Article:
It has become very common for molecular biology laboratories to use global gene expression analyses to understand the molecular signature of a cell. These global analyses can measure the gene expression of thousands of genes in a single experiment. By comparing the gene expression profiles of different groups of cells, such as cancer cells and their healthy counterparts, many important new genes or new roles for known genes have been uncovered. The Gene Expression Omnibus is a public repository for the huge amount of molecular information that is generated. So far, more than 800,000 samples have been analyzed, covering the gene expression in a vast array of organisms and disease states.

Rick himself has extensively used such expression analyses to characterize cancer cells and stem cells, but at the ISSCR symposium, he showed that most of these analyses are based on the erroneous assumption that the total RNA content in cells remains constant. When the gene expression in cancer cells is compared to that of healthy non-cancer cells, the analysis is routinely performed by normalizing or standardizing the RNA content. The same amount of RNA from cancer cells and non-cancer cells is obtained and the global analyses are able to detect relative differences in gene expression. However, a problem arises when one cell type is generating far more RNA than the cell type it is being compared to.

In a paper that was published today in the journal Cell entitled “Revisiting Global Gene Expression Analysis”, Rick Young and his colleagues discuss their recent discovery that the cancer-linked gene regulator c-Myc increases total gene expression by two to three-fold. Cells expressing the c-Myc gene therefore contain far more total RNA than cells that don’t express it. This means that most genes will be expressed at substantially higher levels in the c-Myc cells. However, if one were to perform a traditional gene expression analysis comparing c-Myc cells versus cells without c-Myc, one would “control” for these differences in RNA amount by using the same amount of RNA for both cell types. This traditional standardization makes a lot of sense; after all, how would one be able to compare the gene expression profile in the two samples, if we loaded different amounts of RNA? The problem with this common-sense standardization is that it misses out on global shifts of gene expression, such as those initiated by potent regulators such as c-Myc. According to Rick Young, one answer to the problem is to include an additional control by “spiking” the samples with defined amounts of known RNA. This additional control would allow us to then analyze if there is also an absolute change in gene expression, in addition to the relative changes that current gene analyses can detect.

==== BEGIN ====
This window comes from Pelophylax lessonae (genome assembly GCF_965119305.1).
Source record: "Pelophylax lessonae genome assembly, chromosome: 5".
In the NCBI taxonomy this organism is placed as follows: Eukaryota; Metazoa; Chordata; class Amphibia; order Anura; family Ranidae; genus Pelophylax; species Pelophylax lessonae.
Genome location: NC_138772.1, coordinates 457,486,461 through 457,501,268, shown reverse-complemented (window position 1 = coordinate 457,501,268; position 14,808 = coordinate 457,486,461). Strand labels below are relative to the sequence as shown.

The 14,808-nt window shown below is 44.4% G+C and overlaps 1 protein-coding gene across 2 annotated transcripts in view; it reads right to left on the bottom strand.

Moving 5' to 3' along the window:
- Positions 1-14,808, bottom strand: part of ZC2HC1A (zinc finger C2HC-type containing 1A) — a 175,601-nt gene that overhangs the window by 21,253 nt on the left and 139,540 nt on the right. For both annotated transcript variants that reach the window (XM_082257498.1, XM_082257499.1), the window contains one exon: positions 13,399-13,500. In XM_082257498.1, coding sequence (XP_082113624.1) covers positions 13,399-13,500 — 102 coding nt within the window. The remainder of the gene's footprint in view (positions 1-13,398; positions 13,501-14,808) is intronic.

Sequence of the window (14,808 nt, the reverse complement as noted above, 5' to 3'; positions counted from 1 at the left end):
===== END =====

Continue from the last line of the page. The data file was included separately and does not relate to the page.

In some ways, this seems like a minor technical point, but I think that it actually points to a very central problem in how we perform gene expression analysis, as well as many other assays in cell biology and molecular biology. One is easily tempted to use exciting large scale analyses to study the genome, epigenome, proteome or phenome of cells. These high-tech analyses generate mountains of data and we spend an inordinate amount of time trying to make sense of the data. However, we sometimes forget to question the very basic assumptions that we have made. My mentor Till Roenneberg taught me how important it was to use the right controls in every experiment. The key word here is “right” controls, because merely including controls without thinking about their appropriateness is not sufficient. I think that Rick Young’s work is an important reminder for all of us to continuously re-evaluate the assumptions we make, because such a re-evaluation is a pre-requisite for good research practice.